In the meantime the confusion arising from the sudden declaration of the Emergency left many Indians belonging to unions and opposition groups that became defunct, completely “stranded”. In this confusion of 1948, many Indians were literally “waiting” to be arrested by being involved in activities against “law and order”.

This outcome in fact came to pass when one leading Indian union member, Veerasenan was shot and another Ganapathy initially arrested. Indeed, despite widespread protests at the latter’s arrest, locally and internationally, including an appeal from the Prime Minister of India, Mr. Nehru, Ganapathy was charged under the Emergency Regulations (for possessing a revolver) and hanged.

This unprecedented incident can be seen as a “case study” in the British determination to particularly suppress the labour unions concerned with the production of rubber. It is especially significant to repeat, that rubber at this time was of paramount importance because of the American insatiable demand for the manufacture of motorcar tyres, and powerful leaders like Ganapathy were, without doubt, working to undermine and disrupt production levels in the interests of the workers.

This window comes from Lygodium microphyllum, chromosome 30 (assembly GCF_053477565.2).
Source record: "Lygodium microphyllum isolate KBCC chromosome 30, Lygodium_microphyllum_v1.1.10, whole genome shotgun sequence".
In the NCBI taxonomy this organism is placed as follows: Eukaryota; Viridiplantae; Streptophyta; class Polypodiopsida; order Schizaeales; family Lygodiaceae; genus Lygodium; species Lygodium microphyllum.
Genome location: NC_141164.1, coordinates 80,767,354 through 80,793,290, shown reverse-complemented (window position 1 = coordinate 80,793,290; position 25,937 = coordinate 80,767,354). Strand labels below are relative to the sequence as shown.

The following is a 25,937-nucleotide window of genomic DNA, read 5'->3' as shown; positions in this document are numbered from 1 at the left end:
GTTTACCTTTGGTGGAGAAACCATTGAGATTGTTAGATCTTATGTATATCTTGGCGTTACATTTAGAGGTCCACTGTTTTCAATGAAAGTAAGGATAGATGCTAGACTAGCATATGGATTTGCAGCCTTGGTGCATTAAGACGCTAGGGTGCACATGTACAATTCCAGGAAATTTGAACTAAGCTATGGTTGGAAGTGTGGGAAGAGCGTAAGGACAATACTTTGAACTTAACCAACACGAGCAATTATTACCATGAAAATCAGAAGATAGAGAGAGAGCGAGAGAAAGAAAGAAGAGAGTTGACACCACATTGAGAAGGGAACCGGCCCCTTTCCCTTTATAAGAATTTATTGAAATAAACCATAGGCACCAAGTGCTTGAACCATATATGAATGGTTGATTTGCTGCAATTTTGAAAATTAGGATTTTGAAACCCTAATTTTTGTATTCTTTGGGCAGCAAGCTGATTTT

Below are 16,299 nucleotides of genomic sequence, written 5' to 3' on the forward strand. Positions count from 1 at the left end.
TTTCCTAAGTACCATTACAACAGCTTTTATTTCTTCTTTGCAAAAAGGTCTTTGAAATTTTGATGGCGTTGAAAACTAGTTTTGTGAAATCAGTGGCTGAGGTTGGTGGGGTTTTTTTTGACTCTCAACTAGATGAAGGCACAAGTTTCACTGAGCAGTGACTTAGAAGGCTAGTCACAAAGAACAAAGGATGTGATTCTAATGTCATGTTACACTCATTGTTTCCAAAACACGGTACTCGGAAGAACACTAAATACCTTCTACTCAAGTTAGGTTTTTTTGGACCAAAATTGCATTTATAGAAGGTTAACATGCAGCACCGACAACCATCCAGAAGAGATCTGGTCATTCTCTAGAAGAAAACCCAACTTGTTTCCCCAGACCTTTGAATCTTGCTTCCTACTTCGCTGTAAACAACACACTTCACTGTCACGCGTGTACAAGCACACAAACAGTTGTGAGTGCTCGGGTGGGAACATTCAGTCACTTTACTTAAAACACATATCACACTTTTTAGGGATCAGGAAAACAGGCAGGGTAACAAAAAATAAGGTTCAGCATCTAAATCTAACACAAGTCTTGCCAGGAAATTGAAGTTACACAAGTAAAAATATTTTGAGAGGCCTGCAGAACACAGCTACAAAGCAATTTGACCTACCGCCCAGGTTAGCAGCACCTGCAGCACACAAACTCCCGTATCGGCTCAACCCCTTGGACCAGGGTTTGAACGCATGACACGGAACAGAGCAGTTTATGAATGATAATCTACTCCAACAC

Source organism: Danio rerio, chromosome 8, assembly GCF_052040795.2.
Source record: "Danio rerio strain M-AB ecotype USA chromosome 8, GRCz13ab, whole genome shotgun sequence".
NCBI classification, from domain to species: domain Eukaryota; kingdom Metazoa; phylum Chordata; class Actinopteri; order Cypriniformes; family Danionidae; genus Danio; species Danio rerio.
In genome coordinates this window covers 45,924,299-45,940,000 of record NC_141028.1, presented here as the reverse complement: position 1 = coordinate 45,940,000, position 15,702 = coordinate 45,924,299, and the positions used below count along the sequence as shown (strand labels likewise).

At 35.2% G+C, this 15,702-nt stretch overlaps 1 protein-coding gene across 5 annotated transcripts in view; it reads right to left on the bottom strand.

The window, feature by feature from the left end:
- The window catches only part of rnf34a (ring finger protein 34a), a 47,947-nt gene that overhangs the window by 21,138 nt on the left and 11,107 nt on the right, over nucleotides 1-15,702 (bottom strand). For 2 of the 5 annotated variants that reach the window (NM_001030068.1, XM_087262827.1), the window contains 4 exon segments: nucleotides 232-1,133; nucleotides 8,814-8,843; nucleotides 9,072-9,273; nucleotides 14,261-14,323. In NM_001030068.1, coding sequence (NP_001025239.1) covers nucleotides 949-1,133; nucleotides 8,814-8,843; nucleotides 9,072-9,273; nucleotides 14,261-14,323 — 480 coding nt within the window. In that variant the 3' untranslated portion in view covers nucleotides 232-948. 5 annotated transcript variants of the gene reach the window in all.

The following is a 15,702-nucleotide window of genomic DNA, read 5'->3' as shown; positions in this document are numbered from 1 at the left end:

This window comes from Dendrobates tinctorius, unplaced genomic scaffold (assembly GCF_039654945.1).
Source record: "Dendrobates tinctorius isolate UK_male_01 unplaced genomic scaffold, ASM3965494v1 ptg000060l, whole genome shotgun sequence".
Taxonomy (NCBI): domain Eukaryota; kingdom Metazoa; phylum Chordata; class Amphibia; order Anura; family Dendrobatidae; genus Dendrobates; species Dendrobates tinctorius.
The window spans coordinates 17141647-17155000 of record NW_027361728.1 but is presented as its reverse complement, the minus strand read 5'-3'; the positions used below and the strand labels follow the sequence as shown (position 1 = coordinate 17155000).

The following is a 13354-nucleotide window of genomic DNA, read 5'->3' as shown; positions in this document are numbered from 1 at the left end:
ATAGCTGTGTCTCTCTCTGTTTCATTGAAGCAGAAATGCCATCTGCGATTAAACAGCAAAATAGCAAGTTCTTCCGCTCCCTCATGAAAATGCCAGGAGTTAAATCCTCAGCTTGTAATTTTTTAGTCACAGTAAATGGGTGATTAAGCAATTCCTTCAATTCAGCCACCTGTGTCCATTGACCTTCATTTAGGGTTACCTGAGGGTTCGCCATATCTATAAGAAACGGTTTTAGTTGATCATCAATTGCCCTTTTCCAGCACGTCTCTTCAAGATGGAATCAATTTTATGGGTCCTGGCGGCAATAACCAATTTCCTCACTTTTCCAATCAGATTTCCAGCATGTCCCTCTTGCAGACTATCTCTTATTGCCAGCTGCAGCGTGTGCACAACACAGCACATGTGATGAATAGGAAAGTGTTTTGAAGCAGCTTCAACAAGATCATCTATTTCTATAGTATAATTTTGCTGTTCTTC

Moreover, being an international representative of organised labour, repressive action against him would serve to “teach a lesson” to those promoting strike action by withholding labour thereby disrupting much demanded rubber output.

Furthermore the charge of possession of a revolver calling for a mandatory death sentence was only enacted with the passing of the Emergency Regulation, and it was widely expected that this fact might at least have been taken into consideration for a pardon, as unanimously recommended by his supporters both locally and internationally (including the Prime Minister of India and at least one plantation manager.)